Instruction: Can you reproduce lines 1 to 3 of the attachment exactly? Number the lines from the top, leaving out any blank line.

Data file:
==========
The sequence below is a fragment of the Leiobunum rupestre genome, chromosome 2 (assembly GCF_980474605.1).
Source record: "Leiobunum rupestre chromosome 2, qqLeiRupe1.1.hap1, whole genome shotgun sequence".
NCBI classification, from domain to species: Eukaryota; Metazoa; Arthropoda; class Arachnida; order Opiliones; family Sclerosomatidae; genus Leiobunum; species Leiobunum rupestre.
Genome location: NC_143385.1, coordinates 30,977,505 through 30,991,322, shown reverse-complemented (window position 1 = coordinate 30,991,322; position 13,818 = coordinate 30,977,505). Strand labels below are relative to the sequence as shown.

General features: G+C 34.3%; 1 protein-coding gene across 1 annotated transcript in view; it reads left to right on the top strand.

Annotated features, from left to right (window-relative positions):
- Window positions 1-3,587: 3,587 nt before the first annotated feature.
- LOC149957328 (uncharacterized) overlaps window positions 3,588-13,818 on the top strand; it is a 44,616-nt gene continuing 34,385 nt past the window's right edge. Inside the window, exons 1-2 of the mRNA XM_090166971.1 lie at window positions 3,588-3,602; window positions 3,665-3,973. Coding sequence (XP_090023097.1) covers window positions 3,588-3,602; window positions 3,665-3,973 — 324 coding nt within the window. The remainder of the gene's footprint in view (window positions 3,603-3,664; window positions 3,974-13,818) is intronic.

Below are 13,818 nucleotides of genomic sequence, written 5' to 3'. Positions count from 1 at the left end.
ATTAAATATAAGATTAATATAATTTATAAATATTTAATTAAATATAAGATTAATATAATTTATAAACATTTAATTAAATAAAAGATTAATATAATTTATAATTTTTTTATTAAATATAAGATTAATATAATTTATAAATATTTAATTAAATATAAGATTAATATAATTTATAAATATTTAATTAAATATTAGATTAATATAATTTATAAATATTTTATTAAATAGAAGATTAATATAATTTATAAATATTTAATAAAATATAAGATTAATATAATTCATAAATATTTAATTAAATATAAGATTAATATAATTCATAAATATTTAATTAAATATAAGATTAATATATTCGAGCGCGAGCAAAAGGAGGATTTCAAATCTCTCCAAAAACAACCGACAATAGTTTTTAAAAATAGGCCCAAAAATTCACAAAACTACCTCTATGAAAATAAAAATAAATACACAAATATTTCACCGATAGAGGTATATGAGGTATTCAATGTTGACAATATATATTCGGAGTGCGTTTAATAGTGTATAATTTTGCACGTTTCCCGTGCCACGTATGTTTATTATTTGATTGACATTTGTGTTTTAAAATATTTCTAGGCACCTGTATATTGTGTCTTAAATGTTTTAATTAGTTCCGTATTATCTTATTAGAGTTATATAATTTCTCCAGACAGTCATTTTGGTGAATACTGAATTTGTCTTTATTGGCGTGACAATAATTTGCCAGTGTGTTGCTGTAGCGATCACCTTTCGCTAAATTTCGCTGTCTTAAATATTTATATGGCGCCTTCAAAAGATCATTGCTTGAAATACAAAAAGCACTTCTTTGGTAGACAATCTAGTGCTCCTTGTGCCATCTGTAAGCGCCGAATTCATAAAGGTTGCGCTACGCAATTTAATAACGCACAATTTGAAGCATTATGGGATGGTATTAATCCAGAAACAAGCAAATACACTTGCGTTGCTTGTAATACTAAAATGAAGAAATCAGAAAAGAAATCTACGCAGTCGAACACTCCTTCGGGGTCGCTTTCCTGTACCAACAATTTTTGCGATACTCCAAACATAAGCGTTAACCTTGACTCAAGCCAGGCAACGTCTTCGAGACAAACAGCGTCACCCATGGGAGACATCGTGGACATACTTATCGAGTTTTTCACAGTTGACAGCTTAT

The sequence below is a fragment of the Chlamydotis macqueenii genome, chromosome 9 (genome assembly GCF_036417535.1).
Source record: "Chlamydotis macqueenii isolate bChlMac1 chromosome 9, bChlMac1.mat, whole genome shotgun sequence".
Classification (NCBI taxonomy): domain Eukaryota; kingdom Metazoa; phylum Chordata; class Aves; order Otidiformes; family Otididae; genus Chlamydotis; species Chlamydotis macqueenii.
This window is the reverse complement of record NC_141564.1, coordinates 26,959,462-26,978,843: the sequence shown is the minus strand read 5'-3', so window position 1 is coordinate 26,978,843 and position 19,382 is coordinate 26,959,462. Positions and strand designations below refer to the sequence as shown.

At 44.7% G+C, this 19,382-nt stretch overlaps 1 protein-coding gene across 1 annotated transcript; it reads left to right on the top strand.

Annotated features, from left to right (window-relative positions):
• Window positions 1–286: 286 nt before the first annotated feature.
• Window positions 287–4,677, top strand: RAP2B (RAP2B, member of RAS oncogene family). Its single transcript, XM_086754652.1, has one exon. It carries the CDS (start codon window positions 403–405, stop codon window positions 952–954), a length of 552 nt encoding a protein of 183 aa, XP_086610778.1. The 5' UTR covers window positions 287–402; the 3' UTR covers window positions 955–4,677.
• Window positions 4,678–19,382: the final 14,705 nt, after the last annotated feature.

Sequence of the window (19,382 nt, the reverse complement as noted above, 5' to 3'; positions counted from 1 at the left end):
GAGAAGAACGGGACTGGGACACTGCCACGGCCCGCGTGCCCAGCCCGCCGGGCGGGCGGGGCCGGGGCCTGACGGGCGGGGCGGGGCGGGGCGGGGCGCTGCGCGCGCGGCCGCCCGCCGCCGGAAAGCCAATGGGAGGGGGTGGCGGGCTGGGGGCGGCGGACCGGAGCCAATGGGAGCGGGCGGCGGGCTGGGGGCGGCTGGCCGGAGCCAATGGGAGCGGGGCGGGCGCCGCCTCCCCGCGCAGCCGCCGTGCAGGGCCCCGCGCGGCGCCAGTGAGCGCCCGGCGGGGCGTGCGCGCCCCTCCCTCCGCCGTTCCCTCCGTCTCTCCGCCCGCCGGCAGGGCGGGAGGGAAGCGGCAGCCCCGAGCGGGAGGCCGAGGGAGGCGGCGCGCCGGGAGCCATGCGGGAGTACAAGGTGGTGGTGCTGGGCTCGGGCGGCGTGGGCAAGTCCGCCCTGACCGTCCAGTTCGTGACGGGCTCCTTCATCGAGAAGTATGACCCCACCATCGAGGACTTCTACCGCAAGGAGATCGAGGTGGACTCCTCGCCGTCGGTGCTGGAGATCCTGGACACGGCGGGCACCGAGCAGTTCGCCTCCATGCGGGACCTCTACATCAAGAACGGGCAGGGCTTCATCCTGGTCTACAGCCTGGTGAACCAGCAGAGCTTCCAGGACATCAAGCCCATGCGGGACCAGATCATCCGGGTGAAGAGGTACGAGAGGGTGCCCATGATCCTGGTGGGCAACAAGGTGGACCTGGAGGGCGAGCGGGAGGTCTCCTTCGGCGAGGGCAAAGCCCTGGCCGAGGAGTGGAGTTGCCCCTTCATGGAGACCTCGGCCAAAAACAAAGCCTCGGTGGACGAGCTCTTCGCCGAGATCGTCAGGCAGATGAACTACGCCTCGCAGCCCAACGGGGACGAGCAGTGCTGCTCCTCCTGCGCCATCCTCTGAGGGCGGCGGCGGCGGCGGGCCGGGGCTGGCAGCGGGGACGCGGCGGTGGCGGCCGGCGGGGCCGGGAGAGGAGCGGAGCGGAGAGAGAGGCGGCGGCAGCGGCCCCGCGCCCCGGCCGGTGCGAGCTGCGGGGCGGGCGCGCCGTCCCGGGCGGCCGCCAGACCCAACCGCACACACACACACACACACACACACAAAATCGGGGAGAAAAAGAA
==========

The sequence below is a fragment of the Leiobunum rupestre genome, chromosome 2 (assembly GCF_980474605.1).
Source record: "Leiobunum rupestre chromosome 2, qqLeiRupe1.1.hap1, whole genome shotgun sequence".
NCBI classification, from domain to species: Eukaryota; Metazoa; Arthropoda; class Arachnida; order Opiliones; family Sclerosomatidae; genus Leiobunum; species Leiobunum rupestre.